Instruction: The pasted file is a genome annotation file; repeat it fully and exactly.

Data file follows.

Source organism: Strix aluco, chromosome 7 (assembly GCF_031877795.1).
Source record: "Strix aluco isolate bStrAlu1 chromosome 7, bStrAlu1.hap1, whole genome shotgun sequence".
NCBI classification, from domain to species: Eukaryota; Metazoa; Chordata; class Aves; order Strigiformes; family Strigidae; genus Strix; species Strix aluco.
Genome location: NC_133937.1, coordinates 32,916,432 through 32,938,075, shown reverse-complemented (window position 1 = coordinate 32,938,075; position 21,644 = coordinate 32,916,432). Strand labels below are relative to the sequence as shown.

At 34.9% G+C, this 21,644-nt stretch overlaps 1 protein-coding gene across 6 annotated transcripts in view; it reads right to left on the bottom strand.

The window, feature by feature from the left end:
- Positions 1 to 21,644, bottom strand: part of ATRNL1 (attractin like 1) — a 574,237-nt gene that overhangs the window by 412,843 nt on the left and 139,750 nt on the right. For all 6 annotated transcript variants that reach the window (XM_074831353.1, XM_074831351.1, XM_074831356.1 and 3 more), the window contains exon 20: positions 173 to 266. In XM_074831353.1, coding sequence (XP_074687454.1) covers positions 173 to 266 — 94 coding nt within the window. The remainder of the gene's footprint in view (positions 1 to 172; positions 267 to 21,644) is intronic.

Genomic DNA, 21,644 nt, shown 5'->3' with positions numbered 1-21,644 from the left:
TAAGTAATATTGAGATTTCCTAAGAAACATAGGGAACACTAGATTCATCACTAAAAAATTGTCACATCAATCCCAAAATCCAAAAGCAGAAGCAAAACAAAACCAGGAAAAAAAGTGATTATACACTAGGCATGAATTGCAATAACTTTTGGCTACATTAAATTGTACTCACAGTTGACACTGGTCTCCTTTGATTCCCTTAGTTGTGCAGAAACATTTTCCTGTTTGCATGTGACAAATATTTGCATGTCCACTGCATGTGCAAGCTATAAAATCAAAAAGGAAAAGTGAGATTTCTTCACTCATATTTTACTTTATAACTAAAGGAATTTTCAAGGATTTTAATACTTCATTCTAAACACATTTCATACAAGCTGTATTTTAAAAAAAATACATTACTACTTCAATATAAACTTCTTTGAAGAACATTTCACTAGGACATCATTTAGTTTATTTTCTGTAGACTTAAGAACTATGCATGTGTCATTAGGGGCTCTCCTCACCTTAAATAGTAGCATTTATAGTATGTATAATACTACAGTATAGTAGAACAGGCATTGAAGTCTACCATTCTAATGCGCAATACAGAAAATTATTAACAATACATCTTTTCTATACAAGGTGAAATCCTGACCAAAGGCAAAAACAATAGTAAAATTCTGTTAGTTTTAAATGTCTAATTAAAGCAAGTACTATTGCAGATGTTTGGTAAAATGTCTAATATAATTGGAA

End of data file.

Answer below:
Source organism: Strix aluco, chromosome 7 (assembly GCF_031877795.1).
Source record: "Strix aluco isolate bStrAlu1 chromosome 7, bStrAlu1.hap1, whole genome shotgun sequence".
NCBI classification, from domain to species: Eukaryota; Metazoa; Chordata; class Aves; order Strigiformes; family Strigidae; genus Strix; species Strix aluco.
Genome location: NC_133937.1, coordinates 32,916,432 through 32,938,075, shown reverse-complemented (window position 1 = coordinate 32,938,075; position 21,644 = coordinate 32,916,432). Strand labels below are relative to the sequence as shown.

At 34.9% G+C, this 21,644-nt stretch overlaps 1 protein-coding gene across 6 annotated transcripts in view; it reads right to left on the bottom strand.

The window, feature by feature from the left end:
- Positions 1 to 21,644, bottom strand: part of ATRNL1 (attractin like 1) — a 574,237-nt gene that overhangs the window by 412,843 nt on the left and 139,750 nt on the right. For all 6 annotated transcript variants that reach the window (XM_074831353.1, XM_074831351.1, XM_074831356.1 and 3 more), the window contains exon 20: positions 173 to 266. In XM_074831353.1, coding sequence (XP_074687454.1) covers positions 173 to 266 — 94 coding nt within the window. The remainder of the gene's footprint in view (positions 1 to 172; positions 267 to 21,644) is intronic.

Genomic DNA, 21,644 nt, shown 5'->3' with positions numbered 1-21,644 from the left:
TAAGTAATATTGAGATTTCCTAAGAAACATAGGGAACACTAGATTCATCACTAAAAAATTGTCACATCAATCCCAAAATCCAAAAGCAGAAGCAAAACAAAACCAGGAAAAAAAGTGATTATACACTAGGCATGAATTGCAATAACTTTTGGCTACATTAAATTGTACTCACAGTTGACACTGGTCTCCTTTGATTCCCTTAGTTGTGCAGAAACATTTTCCTGTTTGCATGTGACAAATATTTGCATGTCCACTGCATGTGCAAGCTATAAAATCAAAAAGGAAAAGTGAGATTTCTTCACTCATATTTTACTTTATAACTAAAGGAATTTTCAAGGATTTTAATACTTCATTCTAAACACATTTCATACAAGCTGTATTTTAAAAAAAATACATTACTACTTCAATATAAACTTCTTTGAAGAACATTTCACTAGGACATCATTTAGTTTATTTTCTGTAGACTTAAGAACTATGCATGTGTCATTAGGGGCTCTCCTCACCTTAAATAGTAGCATTTATAGTATGTATAATACTACAGTATAGTAGAACAGGCATTGAAGTCTACCATTCTAATGCGCAATACAGAAAATTATTAACAATACATCTTTTCTATACAAGGTGAAATCCTGACCAAAGGCAAAAACAATAGTAAAATTCTGTTAGTTTTAAATGTCTAATTAAAGCAAGTACTATTGCAGATGTTTGGTAAAATGTCTAATATAATTGGAA